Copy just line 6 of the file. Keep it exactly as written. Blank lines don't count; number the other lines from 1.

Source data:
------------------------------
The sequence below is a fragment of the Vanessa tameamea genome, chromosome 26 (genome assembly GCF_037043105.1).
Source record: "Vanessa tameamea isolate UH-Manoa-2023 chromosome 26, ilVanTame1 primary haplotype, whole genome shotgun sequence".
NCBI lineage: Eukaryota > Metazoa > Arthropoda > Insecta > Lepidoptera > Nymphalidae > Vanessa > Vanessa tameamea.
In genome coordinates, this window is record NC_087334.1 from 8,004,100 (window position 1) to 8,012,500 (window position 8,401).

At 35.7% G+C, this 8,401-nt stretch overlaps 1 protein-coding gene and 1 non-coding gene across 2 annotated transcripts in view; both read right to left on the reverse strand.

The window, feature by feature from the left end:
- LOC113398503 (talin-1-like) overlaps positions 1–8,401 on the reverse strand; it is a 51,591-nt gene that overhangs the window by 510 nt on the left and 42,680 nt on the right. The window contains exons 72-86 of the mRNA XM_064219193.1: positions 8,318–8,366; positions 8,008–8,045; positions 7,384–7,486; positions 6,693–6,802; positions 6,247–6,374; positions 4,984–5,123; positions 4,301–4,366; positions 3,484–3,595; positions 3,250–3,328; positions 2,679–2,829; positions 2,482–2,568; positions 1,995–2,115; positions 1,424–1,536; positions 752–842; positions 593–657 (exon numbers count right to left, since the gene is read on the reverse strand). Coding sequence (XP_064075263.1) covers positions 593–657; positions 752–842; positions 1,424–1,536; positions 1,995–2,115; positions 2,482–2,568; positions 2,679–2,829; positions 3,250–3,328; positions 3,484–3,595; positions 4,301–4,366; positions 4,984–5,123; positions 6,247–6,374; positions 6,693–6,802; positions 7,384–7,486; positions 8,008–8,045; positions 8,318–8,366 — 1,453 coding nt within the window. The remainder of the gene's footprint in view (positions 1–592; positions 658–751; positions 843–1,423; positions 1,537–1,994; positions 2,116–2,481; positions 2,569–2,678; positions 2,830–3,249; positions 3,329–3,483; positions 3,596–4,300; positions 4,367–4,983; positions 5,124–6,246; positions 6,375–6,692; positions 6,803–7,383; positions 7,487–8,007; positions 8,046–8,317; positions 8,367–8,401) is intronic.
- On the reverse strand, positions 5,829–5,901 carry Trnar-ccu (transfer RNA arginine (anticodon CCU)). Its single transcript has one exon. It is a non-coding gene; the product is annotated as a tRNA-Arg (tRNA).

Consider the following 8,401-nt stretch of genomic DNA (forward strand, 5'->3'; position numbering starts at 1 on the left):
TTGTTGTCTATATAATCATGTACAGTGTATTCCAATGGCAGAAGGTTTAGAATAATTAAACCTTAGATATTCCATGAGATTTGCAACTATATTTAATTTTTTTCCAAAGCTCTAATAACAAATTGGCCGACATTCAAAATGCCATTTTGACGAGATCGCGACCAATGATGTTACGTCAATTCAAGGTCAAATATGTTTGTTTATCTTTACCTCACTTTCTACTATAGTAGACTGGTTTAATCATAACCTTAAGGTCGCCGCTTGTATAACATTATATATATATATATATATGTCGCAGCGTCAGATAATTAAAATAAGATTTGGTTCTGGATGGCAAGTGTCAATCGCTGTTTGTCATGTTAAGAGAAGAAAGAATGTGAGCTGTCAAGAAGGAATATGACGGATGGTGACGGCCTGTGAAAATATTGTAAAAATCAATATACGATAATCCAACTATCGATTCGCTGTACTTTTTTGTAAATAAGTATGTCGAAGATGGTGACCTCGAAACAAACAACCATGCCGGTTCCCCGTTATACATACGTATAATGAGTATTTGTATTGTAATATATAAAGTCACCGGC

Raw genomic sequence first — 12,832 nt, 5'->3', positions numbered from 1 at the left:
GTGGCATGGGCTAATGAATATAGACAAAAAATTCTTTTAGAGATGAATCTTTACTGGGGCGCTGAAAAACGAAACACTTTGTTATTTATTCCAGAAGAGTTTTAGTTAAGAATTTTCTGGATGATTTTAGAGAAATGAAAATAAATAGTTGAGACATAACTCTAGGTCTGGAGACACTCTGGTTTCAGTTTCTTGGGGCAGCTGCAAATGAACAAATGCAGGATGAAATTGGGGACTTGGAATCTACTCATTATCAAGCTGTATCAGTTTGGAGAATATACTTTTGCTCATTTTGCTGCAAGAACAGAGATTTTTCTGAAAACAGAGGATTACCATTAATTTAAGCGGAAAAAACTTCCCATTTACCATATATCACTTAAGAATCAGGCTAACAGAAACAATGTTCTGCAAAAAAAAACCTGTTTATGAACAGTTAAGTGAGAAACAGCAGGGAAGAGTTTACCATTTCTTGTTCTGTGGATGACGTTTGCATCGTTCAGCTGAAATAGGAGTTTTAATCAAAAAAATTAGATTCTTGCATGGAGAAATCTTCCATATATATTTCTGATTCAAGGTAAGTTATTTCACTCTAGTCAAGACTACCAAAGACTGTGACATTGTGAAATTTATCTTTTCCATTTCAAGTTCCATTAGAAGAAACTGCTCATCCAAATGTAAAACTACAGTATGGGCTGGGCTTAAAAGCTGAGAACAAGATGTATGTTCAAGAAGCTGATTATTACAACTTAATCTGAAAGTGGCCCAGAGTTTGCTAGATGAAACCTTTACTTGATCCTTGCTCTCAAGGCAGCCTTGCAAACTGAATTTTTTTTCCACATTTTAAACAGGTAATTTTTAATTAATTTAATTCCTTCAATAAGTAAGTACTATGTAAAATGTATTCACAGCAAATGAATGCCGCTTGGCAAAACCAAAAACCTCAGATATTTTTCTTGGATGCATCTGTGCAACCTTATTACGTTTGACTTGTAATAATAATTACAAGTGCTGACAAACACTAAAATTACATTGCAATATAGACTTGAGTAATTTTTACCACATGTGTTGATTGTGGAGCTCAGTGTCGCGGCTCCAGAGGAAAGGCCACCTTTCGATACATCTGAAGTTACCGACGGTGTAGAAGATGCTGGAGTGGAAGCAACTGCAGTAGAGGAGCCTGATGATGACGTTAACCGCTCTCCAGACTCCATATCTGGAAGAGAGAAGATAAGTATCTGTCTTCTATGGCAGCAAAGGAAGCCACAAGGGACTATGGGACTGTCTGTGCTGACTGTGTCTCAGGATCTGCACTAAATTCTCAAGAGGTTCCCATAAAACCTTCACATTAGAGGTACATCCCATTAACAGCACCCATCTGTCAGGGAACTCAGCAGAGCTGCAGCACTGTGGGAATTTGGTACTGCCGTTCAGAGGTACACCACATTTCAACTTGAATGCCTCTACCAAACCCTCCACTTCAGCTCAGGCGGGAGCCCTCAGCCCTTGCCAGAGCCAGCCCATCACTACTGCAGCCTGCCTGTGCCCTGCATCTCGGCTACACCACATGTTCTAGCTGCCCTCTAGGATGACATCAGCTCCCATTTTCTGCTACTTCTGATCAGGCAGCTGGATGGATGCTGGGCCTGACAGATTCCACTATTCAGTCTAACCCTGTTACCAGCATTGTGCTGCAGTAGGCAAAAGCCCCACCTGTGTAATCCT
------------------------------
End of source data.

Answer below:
The window, feature by feature from the left end: